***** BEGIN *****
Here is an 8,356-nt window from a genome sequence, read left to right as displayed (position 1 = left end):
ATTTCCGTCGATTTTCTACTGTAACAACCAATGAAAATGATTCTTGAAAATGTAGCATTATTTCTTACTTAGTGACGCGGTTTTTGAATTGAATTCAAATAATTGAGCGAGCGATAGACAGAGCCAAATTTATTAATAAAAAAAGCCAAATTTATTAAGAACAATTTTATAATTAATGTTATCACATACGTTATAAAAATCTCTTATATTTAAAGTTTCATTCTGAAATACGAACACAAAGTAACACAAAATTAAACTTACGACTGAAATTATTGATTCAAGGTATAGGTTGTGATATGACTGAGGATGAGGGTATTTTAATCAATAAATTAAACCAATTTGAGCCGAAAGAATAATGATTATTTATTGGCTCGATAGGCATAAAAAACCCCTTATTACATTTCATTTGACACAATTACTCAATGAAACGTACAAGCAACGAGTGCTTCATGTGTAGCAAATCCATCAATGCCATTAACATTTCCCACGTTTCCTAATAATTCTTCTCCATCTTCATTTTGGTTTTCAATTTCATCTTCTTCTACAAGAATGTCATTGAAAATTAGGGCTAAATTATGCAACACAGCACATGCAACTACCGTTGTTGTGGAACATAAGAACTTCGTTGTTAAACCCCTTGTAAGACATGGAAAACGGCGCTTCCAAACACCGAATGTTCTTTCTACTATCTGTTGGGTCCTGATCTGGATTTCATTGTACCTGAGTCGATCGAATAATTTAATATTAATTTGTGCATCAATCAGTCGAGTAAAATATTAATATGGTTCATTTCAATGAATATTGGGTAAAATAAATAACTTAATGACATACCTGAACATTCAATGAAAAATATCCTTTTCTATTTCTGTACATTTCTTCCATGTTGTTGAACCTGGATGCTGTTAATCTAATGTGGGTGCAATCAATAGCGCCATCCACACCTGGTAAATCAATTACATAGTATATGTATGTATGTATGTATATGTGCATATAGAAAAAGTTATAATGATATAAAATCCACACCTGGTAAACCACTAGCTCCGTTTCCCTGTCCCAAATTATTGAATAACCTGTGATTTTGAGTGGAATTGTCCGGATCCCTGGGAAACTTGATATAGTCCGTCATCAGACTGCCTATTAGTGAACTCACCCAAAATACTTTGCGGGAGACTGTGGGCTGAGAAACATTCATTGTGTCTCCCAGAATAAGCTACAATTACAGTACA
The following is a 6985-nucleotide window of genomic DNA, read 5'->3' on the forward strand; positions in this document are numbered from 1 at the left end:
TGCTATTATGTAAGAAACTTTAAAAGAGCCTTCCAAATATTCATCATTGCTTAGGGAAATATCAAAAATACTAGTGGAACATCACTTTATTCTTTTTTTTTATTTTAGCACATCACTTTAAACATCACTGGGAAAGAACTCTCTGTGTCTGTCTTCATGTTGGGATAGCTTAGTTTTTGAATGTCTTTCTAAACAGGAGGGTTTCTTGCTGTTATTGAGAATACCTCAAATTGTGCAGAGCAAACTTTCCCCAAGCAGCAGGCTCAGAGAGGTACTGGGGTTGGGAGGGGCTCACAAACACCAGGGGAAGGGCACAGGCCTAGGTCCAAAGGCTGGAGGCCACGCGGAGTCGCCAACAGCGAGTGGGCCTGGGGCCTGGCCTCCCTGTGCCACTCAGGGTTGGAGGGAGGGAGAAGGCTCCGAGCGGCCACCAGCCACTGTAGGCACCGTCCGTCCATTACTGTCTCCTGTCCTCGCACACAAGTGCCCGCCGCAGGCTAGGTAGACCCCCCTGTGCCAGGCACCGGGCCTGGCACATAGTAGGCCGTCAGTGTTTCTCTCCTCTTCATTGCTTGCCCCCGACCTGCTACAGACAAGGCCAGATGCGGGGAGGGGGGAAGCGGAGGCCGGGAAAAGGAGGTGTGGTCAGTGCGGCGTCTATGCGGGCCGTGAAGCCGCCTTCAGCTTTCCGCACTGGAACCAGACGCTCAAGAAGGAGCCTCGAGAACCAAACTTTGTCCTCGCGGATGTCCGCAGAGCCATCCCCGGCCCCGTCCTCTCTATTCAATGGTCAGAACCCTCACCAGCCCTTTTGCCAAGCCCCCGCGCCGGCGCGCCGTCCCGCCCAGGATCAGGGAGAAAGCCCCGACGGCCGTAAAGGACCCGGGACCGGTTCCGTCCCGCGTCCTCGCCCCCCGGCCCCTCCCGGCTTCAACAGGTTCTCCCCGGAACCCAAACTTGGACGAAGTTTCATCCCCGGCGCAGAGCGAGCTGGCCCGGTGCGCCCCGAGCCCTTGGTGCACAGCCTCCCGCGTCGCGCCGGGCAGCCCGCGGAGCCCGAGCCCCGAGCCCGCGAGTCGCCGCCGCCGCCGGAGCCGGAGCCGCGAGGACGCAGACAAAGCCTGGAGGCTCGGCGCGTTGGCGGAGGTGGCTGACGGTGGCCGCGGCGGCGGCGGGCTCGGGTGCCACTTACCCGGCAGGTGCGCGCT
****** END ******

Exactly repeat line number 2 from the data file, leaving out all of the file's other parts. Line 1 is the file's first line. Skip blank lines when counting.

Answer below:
ATTTCCGTCGATTTTCTACTGTAACAACCAATGAAAATGATTCTTGAAAATGTAGCATTATTTCTTACTTAGTGACGCGGTTTTTGAATTGAATTCAAATAATTGAGCGAGCGATAGACAGAGCCAAATTTATTAATAAAAAAAGCCAAATTTATTAAGAACAATTTTATAATTAATGTTATCACATACGTTATAAAAATCTCTTATATTTAAAGTTTCATTCTGAAATACGAACACAAAGTAACACAAAATTAAACTTACGACTGAAATTATTGATTCAAGGTATAGGTTGTGATATGACTGAGGATGAGGGTATTTTAATCAATAAATTAAACCAATTTGAGCCGAAAGAATAATGATTATTTATTGGCTCGATAGGCATAAAAAACCCCTTATTACATTTCATTTGACACAATTACTCAATGAAACGTACAAGCAACGAGTGCTTCATGTGTAGCAAATCCATCAATGCCATTAACATTTCCCACGTTTCCTAATAATTCTTCTCCATCTTCATTTTGGTTTTCAATTTCATCTTCTTCTACAAGAATGTCATTGAAAATTAGGGCTAAATTATGCAACACAGCACATGCAACTACCGTTGTTGTGGAACATAAGAACTTCGTTGTTAAACCCCTTGTAAGACATGGAAAACGGCGCTTCCAAACACCGAATGTTCTTTCTACTATCTGTTGGGTCCTGATCTGGATTTCATTGTACCTGAGTCGATCGAATAATTTAATATTAATTTGTGCATCAATCAGTCGAGTAAAATATTAATATGGTTCATTTCAATGAATATTGGGTAAAATAAATAACTTAATGACATACCTGAACATTCAATGAAAAATATCCTTTTCTATTTCTGTACATTTCTTCCATGTTGTTGAACCTGGATGCTGTTAATCTAATGTGGGTGCAATCAATAGCGCCATCCACACCTGGTAAATCAATTACATAGTATATGTATGTATGTATGTATATGTGCATATAGAAAAAGTTATAATGATATAAAATCCACACCTGGTAAACCACTAGCTCCGTTTCCCTGTCCCAAATTATTGAATAACCTGTGATTTTGAGTGGAATTGTCCGGATCCCTGGGAAACTTGATATAGTCCGTCATCAGACTGCCTATTAGTGAACTCACCCAAAATACTTTGCGGGAGACTGTGGGCTGAGAAACATTCATTGTGTCTCCCAGAATAAGCTACAATTACAGTACA